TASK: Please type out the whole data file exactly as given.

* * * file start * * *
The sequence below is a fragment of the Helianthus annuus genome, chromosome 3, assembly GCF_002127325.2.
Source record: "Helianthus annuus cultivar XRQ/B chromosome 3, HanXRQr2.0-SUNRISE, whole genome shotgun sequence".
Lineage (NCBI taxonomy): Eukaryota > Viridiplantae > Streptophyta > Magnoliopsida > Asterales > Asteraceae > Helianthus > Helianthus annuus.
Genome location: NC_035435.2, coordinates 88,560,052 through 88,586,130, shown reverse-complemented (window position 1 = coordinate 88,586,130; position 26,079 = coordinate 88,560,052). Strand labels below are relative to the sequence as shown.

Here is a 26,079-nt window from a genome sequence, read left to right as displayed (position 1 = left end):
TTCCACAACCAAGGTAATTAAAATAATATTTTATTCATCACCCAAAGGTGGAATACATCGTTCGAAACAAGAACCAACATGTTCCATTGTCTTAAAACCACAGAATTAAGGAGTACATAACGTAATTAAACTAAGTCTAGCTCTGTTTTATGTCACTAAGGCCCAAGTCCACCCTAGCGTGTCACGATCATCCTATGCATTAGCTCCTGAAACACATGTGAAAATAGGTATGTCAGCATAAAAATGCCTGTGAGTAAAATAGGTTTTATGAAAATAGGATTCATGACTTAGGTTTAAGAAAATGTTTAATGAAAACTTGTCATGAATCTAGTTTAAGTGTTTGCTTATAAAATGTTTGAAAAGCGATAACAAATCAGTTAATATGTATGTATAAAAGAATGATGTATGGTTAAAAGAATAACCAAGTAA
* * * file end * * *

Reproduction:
The sequence below is a fragment of the Helianthus annuus genome, chromosome 3, assembly GCF_002127325.2.
Source record: "Helianthus annuus cultivar XRQ/B chromosome 3, HanXRQr2.0-SUNRISE, whole genome shotgun sequence".
Lineage (NCBI taxonomy): Eukaryota > Viridiplantae > Streptophyta > Magnoliopsida > Asterales > Asteraceae > Helianthus > Helianthus annuus.
Genome location: NC_035435.2, coordinates 88,560,052 through 88,586,130, shown reverse-complemented (window position 1 = coordinate 88,586,130; position 26,079 = coordinate 88,560,052). Strand labels below are relative to the sequence as shown.

Here is a 26,079-nt window from a genome sequence, read left to right as displayed (position 1 = left end):
TTCCACAACCAAGGTAATTAAAATAATATTTTATTCATCACCCAAAGGTGGAATACATCGTTCGAAACAAGAACCAACATGTTCCATTGTCTTAAAACCACAGAATTAAGGAGTACATAACGTAATTAAACTAAGTCTAGCTCTGTTTTATGTCACTAAGGCCCAAGTCCACCCTAGCGTGTCACGATCATCCTATGCATTAGCTCCTGAAACACATGTGAAAATAGGTATGTCAGCATAAAAATGCCTGTGAGTAAAATAGGTTTTATGAAAATAGGATTCATGACTTAGGTTTAAGAAAATGTTTAATGAAAACTTGTCATGAATCTAGTTTAAGTGTTTGCTTATAAAATGTTTGAAAAGCGATAACAAATCAGTTAATATGTATGTATAAAAGAATGATGTATGGTTAAAAGAATAACCAAGTAA